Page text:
Miniature cameras

The race to reduce the size of photography equipment continued, giving rise to the appearance of ever-smaller cameras: the Minox was created in 1937 and the Tessina in 1960.

Invented by Walter Zapp, the Minox was produced from 1937 in Riga, Latvia. It takes 8×11 mm shots on 9.5 mm film. Although it was disrupted during the Second World War, Minox production resumed in 1947 in Wetzlar, Germany, where the camera is still made today.

As for the Tessina, it was made from 1960 by Siegrist & Co. S.A., a Swiss company specialising in watchmaking parts. It was created as a joint effort by Rudolf Steineck, the inventor, and Paul Nagel, who built it. It takes 14×21 mm images on standard 35 mm film housed in a special cartridge. This was an advantage compared to other miniature cameras, which used smaller format films that were more difficult to obtain. The film unrolls horizontally so that it can fit into a camera this small. The image is therefore conveyed using a mirror reflecting light at a 90-degree angle.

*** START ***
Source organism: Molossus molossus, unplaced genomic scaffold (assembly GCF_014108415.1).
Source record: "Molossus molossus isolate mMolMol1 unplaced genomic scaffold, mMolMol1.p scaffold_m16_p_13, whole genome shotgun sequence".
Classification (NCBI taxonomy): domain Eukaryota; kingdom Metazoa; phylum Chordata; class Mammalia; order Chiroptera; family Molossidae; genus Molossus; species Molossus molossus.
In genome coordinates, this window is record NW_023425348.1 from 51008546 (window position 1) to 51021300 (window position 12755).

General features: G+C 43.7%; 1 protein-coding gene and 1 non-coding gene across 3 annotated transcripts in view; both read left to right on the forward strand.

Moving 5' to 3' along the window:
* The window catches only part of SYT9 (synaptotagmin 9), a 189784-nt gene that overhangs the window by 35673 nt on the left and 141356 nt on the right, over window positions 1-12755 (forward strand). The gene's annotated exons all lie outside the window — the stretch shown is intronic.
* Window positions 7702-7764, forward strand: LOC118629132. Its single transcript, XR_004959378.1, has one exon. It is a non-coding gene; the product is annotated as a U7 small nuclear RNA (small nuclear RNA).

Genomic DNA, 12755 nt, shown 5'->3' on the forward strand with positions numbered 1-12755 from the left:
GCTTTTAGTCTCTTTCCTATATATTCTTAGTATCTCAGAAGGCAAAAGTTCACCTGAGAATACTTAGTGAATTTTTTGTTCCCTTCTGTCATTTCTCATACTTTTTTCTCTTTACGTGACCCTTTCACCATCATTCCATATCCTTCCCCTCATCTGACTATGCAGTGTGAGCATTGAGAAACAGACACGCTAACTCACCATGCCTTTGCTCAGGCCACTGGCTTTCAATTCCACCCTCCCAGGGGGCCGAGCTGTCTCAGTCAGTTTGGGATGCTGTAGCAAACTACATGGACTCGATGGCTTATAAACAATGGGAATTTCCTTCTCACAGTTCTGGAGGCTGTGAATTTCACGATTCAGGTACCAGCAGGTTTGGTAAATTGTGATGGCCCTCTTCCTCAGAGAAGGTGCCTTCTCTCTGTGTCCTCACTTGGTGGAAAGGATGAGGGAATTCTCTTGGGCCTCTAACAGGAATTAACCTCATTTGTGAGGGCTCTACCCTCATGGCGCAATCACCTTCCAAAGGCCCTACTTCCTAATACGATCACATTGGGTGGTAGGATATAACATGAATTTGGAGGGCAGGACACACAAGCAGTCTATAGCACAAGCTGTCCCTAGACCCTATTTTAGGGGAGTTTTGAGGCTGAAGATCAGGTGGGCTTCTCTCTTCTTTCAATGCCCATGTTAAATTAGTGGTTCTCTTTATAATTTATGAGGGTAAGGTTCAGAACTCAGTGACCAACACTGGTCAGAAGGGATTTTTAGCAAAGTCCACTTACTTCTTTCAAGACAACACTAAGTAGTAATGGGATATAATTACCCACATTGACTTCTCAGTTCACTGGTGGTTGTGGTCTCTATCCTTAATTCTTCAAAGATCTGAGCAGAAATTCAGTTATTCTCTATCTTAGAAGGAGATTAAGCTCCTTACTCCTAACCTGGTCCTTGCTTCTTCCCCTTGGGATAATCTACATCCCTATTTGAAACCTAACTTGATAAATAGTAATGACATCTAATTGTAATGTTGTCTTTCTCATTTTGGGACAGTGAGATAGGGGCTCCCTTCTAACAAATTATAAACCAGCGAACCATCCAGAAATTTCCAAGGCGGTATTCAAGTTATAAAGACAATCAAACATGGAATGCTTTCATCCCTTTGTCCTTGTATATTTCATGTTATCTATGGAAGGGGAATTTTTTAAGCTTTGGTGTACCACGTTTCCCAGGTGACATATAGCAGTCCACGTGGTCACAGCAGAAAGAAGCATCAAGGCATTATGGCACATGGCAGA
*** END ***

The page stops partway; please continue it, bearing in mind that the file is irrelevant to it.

The very small size and the efficiency of both these cameras soon attracted the attention of intelligence services wanting to use them for spying.

Original model of the Minox, Valsts Electro-Techniska Fabrika, Riga, Latvia, 1937.
This device was produced on the basis of an idea by Walter Zapp, patented in England on 22 December 1936. It was taken over by the Soviet Union at the beginning of the Second World War, but production was resumed in the Federal Republic of Germany, where its inventor found refuge; the Minox is still manufactured today.